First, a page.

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Today’s Top Stories
1. The Sunday Telegraph reports that Hezbollah’s deeply divided over supporting Bashar Assad:
The most dramatic sign of dissent within Hizbollah is the cancellation of a forthcoming party convention that is usually held every three years – the first time anybody can remember it being dropped. The official explanation is that it would be a security risk.
But a Shia politician from an important political family said: “They are not able to hold their convention because they are afraid they cannot agree on Syria.”
Disagreement is said to be strongest between civilian Hizbollah members, who are more likely to favour cutting links with Damascus, and its powerful military wing, trained and indoctrinated by Iran and still fiercely loyal to the Syrian regime.
2. Irish TV3 news anchor Vincent Browne said on air that “Israel is the cancer in world affairs” and that it stole Arab land.
In the face of condemnation, Browne’s digging in his heels. HonestReporting has more.
3. Big media put Sudan-Iran ties in the spotlight. And according to the Sunday Times (paywall), the Khartoum factory destroyed last week was producing Iranian missiles capable of hitting Israel from Sudan.
Under Revolutionary Guard supervision, the Iranians were building advanced Shahab ballistic missiles and rockets at a plant in the factory compound. . . .
The threat of a new source of missiles set off alarm bells in Israel. “These ballistic missiles could be launched towards Israel from either Sudan or from the Sinai peninsula,” an Israeli security expert said. “They pose a direct threat.”
Israel and the Palestinians
• When I was a kid, cancelling school for snow was the best. But things are different in Israel: Beer Sheva schools closed as rocket fire continues.
• Israeli journalist Ben-Dror Yemini brilliantly takes apart Haaretz and Gideon Levy’s apartheid survey. Haaretz columnist Yehuda Ben Meir also raises objections to the poll too (paywall). Meanwhile, Irish Times correspondent Mark Weiss uses the survey as “context” for reporting the merger of the Likud/Israel Beiteinu parties.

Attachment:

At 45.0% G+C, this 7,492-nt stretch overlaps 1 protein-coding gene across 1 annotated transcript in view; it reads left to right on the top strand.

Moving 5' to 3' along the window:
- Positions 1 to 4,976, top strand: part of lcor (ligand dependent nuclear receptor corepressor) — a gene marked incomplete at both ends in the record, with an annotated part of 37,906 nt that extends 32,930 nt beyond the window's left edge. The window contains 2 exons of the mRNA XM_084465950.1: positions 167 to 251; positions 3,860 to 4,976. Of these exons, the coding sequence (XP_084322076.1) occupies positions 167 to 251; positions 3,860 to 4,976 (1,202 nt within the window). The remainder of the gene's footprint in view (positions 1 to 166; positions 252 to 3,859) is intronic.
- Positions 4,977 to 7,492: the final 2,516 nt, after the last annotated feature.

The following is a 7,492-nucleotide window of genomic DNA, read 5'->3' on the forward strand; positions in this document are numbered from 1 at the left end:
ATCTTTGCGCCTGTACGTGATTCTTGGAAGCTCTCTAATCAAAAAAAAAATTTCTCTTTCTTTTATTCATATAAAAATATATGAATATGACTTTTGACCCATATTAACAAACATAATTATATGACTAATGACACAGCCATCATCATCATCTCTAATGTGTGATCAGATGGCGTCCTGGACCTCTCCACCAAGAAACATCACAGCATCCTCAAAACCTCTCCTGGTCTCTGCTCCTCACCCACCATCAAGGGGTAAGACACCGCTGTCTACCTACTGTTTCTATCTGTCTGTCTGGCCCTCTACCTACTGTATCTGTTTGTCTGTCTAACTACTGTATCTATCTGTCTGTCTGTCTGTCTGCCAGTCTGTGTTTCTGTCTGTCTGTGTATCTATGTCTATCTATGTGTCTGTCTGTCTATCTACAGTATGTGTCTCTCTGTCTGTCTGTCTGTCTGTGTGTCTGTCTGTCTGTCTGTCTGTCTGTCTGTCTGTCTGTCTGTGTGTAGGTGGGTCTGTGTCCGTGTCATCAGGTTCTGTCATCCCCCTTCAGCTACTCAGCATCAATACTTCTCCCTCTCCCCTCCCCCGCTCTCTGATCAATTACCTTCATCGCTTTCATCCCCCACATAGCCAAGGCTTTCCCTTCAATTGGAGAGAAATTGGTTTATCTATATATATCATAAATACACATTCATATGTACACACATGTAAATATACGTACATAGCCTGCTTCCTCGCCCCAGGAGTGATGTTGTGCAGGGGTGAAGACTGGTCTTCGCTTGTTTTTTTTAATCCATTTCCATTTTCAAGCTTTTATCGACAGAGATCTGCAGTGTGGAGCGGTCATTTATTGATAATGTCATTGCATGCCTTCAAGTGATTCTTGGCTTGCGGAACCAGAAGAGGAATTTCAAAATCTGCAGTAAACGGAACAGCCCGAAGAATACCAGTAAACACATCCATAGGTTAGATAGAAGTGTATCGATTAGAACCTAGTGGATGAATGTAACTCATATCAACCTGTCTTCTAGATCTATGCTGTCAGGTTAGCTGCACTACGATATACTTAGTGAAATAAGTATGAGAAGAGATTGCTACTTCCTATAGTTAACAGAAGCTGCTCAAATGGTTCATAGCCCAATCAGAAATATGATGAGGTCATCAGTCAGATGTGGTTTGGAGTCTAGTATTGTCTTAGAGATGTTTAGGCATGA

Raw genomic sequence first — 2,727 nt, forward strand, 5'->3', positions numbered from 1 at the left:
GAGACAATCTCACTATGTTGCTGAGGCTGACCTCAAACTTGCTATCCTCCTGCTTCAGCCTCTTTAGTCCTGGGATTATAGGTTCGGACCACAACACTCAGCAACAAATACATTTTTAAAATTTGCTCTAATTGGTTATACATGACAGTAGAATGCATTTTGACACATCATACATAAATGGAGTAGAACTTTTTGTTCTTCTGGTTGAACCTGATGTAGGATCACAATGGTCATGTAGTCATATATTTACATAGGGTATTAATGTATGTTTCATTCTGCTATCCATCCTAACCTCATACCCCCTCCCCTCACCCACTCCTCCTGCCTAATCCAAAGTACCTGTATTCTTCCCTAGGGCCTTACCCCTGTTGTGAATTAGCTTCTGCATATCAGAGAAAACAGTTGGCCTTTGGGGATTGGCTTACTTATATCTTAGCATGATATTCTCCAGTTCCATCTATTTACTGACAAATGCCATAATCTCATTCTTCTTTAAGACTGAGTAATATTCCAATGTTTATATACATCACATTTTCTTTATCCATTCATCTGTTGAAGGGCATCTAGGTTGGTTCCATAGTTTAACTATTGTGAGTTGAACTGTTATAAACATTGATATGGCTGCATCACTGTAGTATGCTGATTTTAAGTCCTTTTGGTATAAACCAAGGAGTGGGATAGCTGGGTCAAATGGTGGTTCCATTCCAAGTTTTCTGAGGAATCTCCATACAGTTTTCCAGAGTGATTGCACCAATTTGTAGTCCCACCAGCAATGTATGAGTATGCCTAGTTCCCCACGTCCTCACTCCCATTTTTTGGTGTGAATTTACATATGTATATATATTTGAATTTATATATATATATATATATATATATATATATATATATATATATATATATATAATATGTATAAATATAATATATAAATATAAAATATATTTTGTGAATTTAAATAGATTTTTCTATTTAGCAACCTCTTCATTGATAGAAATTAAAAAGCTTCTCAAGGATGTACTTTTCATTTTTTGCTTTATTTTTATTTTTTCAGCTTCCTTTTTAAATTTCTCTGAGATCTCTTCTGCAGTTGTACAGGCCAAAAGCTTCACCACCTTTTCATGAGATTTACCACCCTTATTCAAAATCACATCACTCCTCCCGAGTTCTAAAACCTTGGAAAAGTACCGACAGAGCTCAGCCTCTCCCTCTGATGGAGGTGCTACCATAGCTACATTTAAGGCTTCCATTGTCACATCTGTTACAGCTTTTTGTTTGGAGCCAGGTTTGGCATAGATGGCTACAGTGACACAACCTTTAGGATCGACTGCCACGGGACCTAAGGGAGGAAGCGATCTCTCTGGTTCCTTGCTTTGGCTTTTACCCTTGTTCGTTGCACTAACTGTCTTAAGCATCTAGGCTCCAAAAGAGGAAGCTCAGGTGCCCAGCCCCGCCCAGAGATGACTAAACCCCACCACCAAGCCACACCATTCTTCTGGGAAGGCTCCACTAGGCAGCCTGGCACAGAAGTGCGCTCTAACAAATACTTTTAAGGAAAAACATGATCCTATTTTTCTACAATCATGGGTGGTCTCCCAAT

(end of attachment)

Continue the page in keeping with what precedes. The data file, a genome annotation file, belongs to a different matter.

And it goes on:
• For some counter-intuitive views, Elliott Abrams discussed the emir of Qatar’s Gaza visit with former Israeli National Security Advisor, Giora Eiland:
He thinks the visit and the aid were perfectly acceptable. He does not believe Israel has any particular interest in reuniting the West Bank and Gaza, rather than seeking a greater integration of Gaza with Egypt. He also notes that efforts by Israel to strengthen the PA and its leader, President Abbas, against Hamas quite often have the opposite effect.
He also believes that weakening Hamas does not strengthen Abbas and Fatah in Gaza, because they are so weak there and unable to improve their situation. Instead, weakening Hamas strengthens even more extreme salafist and jihadi groups. He argues that to the extent that Hamas comes to be more like a stable government for Gaza, with a decent economy, it will have that much more to lose from confrontations with Israel. When many more valuable targets are at risk, he believes, Hamas will be more careful.
• Credit where credit is due: Mondoweiss changed its reader comments policy
Obviously this decision is a result of the recent flap over anti-Semitic comments posted from the Free Gaza Movement Twitter account. That incident has prompted a lot of soul searching inside the movement for Palestinian human rights, because it showed that a significant part of the community wants to talk about Israeli policy in the context of Jewish history and Jewish identity, and do so in a highly critical manner. Clearly a lot of people, including many in our community, want to have these conversations and regard them as necessary to resolving the Middle East conflict. We don’t. We are tired of serving as a platform for this discussion, including in the comment section, and don’t see the conversation as a productive one. From here on out, the Mondoweiss comment section will no longer serve as a forum to pillory Jewish culture and religion as the driving factors in Israeli and US policy.
We are making this change because this discussion makes for a toxic, often racist, discourse, and scares off others who would otherwise be drawn to the issues this site concerns itself with.
Would that The Guardian and its Comment is Free section come to a similar realization.